OVERNIGHT TECH: House panels battle over NSA

THE LEDE: Two House committees are battling over the path forward for legislation to reform the National Security Agency.

Both the Intelligence Committee and the Judiciary Committee have claim to jurisdiction over the government's surveillance programs. The leaders of the Intelligence Committee want to preserve the NSA's sweeping powers, while Judiciary members are likely to push legislation that will more aggressively rein it in.


The House Intelligence Committee had planned to vote on an NSA reform bill Thursday, but the Republican leadership intervened and had the mark-up canceled.

A congressional aide told The Hill Wednesday that House leaders had stepped in because they wanted to move the Intelligence Committee's NSA bill directly to the floor.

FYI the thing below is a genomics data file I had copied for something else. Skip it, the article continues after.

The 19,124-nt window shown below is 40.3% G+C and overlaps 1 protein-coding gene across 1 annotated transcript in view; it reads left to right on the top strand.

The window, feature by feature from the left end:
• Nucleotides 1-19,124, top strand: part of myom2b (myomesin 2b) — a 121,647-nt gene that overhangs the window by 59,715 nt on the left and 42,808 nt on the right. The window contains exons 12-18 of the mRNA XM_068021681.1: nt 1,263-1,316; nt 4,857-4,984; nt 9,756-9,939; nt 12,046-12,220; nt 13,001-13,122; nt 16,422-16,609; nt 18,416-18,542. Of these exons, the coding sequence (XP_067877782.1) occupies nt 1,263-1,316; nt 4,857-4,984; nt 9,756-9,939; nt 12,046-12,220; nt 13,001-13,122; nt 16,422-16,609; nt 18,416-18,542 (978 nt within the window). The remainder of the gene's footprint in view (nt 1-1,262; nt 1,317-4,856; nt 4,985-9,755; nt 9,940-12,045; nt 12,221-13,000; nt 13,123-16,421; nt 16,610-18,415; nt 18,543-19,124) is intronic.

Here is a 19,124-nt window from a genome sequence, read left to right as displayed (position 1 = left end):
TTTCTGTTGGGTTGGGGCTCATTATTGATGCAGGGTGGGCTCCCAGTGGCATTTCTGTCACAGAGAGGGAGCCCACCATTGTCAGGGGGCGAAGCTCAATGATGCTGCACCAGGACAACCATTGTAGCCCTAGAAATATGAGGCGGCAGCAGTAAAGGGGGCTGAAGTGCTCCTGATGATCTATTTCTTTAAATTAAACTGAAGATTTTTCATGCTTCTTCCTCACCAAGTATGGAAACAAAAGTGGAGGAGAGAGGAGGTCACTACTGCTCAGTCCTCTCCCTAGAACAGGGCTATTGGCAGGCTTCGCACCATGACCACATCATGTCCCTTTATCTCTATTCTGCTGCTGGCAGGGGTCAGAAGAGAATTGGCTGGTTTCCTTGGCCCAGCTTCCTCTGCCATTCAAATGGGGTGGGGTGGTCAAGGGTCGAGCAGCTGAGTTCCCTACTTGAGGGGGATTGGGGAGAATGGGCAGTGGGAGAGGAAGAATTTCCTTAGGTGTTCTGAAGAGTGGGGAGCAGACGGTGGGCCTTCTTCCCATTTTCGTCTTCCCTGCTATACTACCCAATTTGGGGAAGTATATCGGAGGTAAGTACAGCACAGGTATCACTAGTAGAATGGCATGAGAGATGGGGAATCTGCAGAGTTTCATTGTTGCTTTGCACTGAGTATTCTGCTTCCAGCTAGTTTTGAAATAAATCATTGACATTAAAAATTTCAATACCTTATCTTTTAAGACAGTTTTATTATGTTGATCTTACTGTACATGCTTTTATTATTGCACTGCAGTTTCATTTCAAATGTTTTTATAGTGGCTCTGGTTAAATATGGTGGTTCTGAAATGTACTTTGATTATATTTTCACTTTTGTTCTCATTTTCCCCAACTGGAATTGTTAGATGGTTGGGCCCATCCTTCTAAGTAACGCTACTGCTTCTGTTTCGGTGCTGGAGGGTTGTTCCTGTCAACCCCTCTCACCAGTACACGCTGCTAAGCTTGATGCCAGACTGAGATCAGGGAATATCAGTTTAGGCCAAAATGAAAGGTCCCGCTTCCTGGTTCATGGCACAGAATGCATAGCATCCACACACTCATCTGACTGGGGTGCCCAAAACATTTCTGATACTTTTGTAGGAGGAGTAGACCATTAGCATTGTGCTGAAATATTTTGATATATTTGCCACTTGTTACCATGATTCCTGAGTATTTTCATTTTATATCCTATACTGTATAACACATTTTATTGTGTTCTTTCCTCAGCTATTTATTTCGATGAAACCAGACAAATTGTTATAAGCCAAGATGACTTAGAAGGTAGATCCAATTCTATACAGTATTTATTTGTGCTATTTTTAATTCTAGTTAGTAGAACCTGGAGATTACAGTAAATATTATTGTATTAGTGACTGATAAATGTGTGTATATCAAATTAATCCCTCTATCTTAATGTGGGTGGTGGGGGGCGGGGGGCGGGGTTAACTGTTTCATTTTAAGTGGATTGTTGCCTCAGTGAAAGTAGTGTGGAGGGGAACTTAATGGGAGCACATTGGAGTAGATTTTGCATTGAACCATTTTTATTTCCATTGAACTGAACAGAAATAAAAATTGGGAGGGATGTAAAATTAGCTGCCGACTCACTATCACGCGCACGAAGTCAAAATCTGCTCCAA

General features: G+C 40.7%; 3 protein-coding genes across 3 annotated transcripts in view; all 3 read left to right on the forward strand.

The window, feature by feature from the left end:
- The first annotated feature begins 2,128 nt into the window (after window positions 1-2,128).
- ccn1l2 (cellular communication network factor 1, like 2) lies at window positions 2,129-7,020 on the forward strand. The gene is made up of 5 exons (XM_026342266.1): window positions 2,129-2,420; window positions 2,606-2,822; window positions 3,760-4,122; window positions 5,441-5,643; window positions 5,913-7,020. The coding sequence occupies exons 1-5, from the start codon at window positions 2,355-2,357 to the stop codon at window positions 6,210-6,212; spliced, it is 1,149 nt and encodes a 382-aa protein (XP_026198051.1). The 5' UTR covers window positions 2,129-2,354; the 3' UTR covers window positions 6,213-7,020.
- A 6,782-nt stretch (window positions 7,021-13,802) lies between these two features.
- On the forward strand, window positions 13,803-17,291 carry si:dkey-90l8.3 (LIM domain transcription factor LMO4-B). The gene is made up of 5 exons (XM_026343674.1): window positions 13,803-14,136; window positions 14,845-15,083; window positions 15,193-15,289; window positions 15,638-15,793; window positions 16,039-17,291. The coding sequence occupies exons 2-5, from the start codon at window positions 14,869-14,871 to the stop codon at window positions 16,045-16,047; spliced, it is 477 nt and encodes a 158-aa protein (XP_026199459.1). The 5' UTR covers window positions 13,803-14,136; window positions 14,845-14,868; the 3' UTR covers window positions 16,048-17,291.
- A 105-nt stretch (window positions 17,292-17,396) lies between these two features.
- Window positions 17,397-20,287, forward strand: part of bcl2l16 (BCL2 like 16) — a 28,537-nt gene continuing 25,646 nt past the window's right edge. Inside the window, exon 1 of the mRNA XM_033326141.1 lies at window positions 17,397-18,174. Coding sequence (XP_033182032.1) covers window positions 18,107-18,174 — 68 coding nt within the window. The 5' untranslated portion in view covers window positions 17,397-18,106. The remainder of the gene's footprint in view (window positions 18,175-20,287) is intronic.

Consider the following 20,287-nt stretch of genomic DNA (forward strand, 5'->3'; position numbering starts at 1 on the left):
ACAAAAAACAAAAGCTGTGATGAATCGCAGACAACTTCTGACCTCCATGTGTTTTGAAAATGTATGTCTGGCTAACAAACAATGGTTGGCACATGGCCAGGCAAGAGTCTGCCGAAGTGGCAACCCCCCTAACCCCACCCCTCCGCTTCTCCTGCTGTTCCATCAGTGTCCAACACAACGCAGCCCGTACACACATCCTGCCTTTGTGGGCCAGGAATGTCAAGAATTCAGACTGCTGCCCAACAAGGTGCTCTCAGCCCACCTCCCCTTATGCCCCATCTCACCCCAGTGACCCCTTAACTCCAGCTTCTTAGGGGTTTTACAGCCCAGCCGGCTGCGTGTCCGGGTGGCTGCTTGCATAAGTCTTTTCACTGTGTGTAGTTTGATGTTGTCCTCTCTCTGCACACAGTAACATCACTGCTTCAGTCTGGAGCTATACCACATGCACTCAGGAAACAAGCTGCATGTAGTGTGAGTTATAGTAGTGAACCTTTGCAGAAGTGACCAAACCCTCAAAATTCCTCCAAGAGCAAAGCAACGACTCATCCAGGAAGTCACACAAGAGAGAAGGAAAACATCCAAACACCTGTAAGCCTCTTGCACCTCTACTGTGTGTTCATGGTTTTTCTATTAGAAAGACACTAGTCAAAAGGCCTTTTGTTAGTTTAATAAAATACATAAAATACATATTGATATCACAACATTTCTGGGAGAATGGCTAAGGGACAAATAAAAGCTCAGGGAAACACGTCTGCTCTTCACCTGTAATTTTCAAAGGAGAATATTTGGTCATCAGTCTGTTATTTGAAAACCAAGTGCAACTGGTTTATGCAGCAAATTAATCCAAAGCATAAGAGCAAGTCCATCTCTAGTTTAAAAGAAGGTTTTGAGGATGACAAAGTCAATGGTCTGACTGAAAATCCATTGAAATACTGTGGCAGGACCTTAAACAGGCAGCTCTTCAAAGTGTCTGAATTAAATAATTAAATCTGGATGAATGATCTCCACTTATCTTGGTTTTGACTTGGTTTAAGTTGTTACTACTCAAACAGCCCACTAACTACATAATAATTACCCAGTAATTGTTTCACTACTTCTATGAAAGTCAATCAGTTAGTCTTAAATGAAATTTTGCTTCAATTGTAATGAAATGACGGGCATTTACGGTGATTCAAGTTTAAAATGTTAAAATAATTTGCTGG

But it is now unclear whether leadership has made any decisions about which committee's bill will receive a floor vote.

A House leadership aide said only that "leadership is working to ensure that there is a well-coordinated process."

One House Judiciary aide insisted that the panel has "primary jurisdiction over [Foreign Intelligence Surveillance Act] matters" and "has determined that we need to take legislative action."

"Chairman [Bob] Goodlatte [(R-Va.)] is committed to working with members of the House Judiciary Committee, House leaders, and other members of Congress to ensure our nation’s intelligence collection programs include real protections for Americans’ civil liberties, robust oversight, and additional transparency, while maintaining a workable legal framework for national security officials to keep our country safe from foreign enemies,” the Judiciary aide said.